“All the crops of every name, nature, and description, consisting of 340 acres of wheat, 15 acres flax, 10 acres oats; all the property now being in the possession of said first party in the county of - and county of Miner and state of South Dakota,”
The court, in holding the description insufficient, stated:
“This court has laid down the rule that ‘a mortgage of personal property is sufficient, as to description, if it be such that a prudent, disinterested person, aided only and directed by such inquiry as the instrument itself suggests, is able to identify the property.’ [Citing authorities.] The *344rule above stated was adopted and applied in cases involving ordinary personal property, which can be easily identified, but has little application to grain, which can only be identified by the description of the particular real property upon which the the grain is to be raised. In a chattel mortgage, therefore, of growing grain, it is necessary that there should be a particular description of the land upon which the grain is to be grown.”
That court fails to advise why a particular description of the land will identify grain grown on it after it is removed. It is as difficult to identify grain grown on lands particularly described as that not so described. Neither can be identified by inspection; but each requires the same .character of inquiry. The land would be a little more difficult to locate in the latter case, but ordinarily an inquiry would result in the required information. The great weight of authority is opposed to this decision.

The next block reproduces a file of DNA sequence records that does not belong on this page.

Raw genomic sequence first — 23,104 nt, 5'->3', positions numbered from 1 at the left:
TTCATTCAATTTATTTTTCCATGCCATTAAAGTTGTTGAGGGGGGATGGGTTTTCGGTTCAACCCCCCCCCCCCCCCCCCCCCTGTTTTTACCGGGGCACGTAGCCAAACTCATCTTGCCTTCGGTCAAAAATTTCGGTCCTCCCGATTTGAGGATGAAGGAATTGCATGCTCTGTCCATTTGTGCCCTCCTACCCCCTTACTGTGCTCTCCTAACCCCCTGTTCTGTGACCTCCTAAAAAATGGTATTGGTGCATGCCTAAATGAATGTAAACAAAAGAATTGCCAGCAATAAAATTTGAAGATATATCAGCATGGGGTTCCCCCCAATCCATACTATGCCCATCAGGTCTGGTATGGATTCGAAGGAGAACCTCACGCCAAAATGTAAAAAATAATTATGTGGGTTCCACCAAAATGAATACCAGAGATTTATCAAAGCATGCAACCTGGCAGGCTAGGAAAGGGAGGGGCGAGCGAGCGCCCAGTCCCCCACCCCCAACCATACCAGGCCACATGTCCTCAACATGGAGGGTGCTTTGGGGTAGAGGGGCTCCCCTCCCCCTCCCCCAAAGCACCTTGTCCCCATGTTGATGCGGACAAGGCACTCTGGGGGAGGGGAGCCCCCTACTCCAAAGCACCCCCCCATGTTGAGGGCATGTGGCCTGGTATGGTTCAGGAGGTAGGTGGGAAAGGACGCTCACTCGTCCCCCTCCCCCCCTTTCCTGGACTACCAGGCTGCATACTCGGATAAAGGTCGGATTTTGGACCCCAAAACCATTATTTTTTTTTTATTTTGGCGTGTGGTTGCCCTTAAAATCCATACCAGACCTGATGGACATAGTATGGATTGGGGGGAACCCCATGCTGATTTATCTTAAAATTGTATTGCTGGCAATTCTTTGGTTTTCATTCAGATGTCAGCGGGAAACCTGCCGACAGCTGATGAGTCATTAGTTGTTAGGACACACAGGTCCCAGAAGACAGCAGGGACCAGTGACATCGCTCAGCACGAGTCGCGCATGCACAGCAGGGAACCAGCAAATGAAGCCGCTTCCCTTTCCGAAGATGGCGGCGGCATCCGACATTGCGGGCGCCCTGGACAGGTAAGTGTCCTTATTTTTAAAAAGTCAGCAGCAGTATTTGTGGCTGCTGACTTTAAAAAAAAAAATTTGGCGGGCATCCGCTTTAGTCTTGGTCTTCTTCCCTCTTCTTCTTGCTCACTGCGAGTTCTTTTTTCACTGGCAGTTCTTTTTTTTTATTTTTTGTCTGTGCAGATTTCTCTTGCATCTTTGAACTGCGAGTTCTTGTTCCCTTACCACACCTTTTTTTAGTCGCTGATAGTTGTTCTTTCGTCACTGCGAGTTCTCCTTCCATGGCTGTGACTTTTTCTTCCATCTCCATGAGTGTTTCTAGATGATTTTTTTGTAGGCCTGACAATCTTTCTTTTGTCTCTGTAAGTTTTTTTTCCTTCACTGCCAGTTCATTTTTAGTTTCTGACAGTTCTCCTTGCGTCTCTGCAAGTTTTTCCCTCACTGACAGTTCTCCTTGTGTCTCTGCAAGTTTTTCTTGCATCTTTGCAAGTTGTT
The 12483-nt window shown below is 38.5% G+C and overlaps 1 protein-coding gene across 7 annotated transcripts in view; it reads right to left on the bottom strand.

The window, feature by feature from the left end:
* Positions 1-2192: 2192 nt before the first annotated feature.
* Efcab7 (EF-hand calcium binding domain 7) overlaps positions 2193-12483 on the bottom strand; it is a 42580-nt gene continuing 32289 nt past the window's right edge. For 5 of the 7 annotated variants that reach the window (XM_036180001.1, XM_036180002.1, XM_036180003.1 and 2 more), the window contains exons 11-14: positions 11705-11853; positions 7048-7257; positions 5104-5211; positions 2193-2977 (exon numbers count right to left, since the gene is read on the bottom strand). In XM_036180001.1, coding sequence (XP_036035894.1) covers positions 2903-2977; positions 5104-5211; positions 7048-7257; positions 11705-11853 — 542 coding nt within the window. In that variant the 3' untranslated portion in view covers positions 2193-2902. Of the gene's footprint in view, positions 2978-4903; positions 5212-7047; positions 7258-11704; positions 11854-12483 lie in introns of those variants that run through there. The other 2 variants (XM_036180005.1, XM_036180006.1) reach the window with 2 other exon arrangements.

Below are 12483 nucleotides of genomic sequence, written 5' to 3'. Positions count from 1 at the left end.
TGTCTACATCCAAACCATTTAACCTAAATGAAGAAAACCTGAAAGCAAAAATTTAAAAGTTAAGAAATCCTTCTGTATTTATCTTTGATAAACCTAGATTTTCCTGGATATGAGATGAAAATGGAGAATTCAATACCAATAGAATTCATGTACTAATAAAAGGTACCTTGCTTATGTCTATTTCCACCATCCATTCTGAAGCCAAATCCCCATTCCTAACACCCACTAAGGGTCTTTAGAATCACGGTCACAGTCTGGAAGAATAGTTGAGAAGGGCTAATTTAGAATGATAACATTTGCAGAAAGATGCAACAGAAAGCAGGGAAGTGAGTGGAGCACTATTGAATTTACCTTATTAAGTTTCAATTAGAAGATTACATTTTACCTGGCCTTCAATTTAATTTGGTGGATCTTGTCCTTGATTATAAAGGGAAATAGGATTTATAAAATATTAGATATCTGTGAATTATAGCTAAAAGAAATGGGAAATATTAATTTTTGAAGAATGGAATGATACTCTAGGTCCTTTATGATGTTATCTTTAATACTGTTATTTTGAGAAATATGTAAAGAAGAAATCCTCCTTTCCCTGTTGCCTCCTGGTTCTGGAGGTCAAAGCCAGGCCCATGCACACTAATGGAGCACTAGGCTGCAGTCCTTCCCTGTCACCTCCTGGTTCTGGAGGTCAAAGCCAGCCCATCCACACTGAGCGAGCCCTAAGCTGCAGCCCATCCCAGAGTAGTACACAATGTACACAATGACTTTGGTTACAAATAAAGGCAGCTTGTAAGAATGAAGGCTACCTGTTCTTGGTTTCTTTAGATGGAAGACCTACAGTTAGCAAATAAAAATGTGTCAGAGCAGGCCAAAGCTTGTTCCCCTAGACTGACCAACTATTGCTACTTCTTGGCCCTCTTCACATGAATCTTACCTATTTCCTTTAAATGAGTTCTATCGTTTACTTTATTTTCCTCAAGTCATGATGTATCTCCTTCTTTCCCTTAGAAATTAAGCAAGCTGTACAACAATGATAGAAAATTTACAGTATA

“In this connection, it is necessary to note the decision of the South Dakota supreme court to the effect that a mortgage of a growing crop is not valid unless it designates the range, section and township upon which the crop is growing. Such a rule not only departs from the established rule, but the additional description serves no useful purpose. Farms are known in common parlance by the name of the farmer occupying them, and not by the number of the township, range arid section. A purchaser of grain, by making inquiry, would learn the name of the man on whose land it was raised and, if he finds that the man has mortgaged his grain, he will be warned not to buy. It would be extremely unusual for the legal description of the land to be mentioned in the course of such inquiry.